Yes, Kitty can suffer from blackheads and acne just like you do. His treatment might be pretty much the same as when you have the occasional breakout. However, sometimes blackheads result from an underlying feline skin condition. Kitty usually develops blackheads on his chin. Resist popping them.
No matter his age, Kitty can come down with feline acne, consisting of blackheads and whiteheads. Besides the chin, it's frequently found on the lips and mouth. Blackheads consist of follicles plugged with sebum from Kitty's sebaceous glands. As in people, these blackheads might become infected. This leads to pimples, also known as comedones. As with humans, some cats may come down with occasional blackheads while for others it's an ongoing issue.
Kitty doesn't get acne from eating too much sugar or not taking his makeup off before he goes to bed -- but he might get acne from the feline equivalent of not removing makeup: Feline blackheads often result when cats don't groom themselves properly. He might also suffer from overactive oil glands, just like teenagers do. Certain yeast and bacterial infections cause acne-like symptoms. Stress and food allergies can also contribute to outbreaks of feline zits.
Your vet might advise you to use benzoyl peroxide, an ingredient in many human acne cleansers and medications, to clear up Kitty's skin. Wet a cotton ball with benzoyl peroxide and gently clean Kitty's acne. The medication dries up excess oil, allowing the skin to heal. Don't use the same type of benzoyl peroxide sold over-the-counter for people; they are much too strong for Kitty. Your vet will either have a medication for Kitty on hand or advise you where to purchase it. If Kitty is severely afflicted with acne, your vet may prescribe antibiotics to combat infection or even steroids in the worst cases. If the vet diagnoses a yeast or bacterial infection, she might recommend antibacterial shampoos or topical ointments to cure the condition.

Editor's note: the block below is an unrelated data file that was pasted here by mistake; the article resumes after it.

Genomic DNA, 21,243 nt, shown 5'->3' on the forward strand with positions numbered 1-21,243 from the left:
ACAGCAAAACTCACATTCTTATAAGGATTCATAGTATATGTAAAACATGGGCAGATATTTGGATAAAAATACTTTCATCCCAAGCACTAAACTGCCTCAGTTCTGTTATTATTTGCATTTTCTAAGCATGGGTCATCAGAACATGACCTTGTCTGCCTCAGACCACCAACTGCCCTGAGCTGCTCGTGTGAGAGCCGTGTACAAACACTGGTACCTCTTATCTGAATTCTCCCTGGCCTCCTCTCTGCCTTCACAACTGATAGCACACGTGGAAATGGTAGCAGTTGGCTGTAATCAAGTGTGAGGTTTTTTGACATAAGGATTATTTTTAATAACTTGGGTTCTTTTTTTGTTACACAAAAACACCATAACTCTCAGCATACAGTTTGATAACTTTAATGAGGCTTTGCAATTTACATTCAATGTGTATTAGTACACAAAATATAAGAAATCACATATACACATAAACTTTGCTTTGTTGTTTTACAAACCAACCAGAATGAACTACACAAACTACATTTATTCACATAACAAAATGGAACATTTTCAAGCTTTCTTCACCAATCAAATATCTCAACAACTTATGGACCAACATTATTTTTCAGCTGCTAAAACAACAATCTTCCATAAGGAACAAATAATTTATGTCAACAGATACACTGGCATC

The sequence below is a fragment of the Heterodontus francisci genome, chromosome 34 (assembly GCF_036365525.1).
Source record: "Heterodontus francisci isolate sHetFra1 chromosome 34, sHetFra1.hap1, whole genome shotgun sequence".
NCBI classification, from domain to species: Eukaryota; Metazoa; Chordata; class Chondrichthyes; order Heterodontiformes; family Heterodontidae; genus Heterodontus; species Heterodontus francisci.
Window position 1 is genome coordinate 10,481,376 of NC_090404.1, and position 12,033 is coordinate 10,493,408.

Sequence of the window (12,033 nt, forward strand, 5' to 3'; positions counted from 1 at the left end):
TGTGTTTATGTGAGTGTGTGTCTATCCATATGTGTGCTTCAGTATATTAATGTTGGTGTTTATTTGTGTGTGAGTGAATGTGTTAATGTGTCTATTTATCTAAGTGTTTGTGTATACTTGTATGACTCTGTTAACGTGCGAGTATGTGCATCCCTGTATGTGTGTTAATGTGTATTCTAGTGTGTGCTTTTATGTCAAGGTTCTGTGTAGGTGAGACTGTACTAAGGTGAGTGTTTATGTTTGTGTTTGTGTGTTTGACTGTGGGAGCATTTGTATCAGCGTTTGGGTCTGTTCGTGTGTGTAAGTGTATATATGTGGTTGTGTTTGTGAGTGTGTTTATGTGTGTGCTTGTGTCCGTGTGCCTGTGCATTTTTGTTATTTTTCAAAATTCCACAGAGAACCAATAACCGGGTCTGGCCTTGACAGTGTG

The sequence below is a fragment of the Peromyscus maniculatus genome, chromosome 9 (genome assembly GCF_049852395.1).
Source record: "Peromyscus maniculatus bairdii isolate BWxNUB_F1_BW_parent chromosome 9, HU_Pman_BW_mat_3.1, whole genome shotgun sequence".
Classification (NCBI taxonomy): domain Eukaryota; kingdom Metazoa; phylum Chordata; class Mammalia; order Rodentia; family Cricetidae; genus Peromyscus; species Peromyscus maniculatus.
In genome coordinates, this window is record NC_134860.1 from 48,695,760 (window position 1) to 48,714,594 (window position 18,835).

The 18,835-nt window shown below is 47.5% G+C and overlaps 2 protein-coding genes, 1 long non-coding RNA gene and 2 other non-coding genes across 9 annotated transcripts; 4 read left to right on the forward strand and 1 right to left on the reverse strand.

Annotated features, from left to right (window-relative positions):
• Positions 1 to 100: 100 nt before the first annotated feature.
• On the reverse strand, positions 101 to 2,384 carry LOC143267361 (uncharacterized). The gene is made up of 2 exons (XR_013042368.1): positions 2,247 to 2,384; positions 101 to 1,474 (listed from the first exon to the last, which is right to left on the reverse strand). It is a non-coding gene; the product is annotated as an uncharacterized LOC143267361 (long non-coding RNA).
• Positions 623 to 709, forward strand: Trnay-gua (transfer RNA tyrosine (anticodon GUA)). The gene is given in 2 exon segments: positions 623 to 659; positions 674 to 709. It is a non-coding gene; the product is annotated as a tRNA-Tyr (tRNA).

Cats might develop chin acne from eating and drinking out of plastic bowls. These bowls allow bacteria to flourish, infecting the skin around Kitty's chin and mouth. Replace plastic bowls or plates with those made of metal, ceramic, glass or china. If Kitty isn't as fastidious as he once was, wipe his face gently with a damp washcloth after he eats. Ask your vet if you should clip his hair in the affected area.
- Vetstreet: Cats Get Pimples Too: How to Clear Up Feline Acne for Good
- VetInfo: Feline Acne
- VetInfo: Feline Acne Treatment With Benzoyl Peroxide
- Cat World: Feline Acne - Causes, Symptoms and Treatment of Acne in Cats
- VetInfo: A Guide to Cat Acne Treatment and Prevention Read more: A Guide to Cat Acne Treatment and Prevention
- Vetbase: Acne in Cats
- Jupiterimages/Goodshoot/Getty Images
- Do Cats Need Their Teeth Pulled?
- Litter Pans for Older Cats With Arthritis
- Cat's Behavior After Surgery
- Does Thyroid Disease in Older Cats Starve Them to Death?
- Feline Leukemia Symptoms in Kittens
- Do Cats Need to Be Treated for Carrying Cat Scratch Fever?
- Roundworms That Cause Intestinal Obstruction in Cats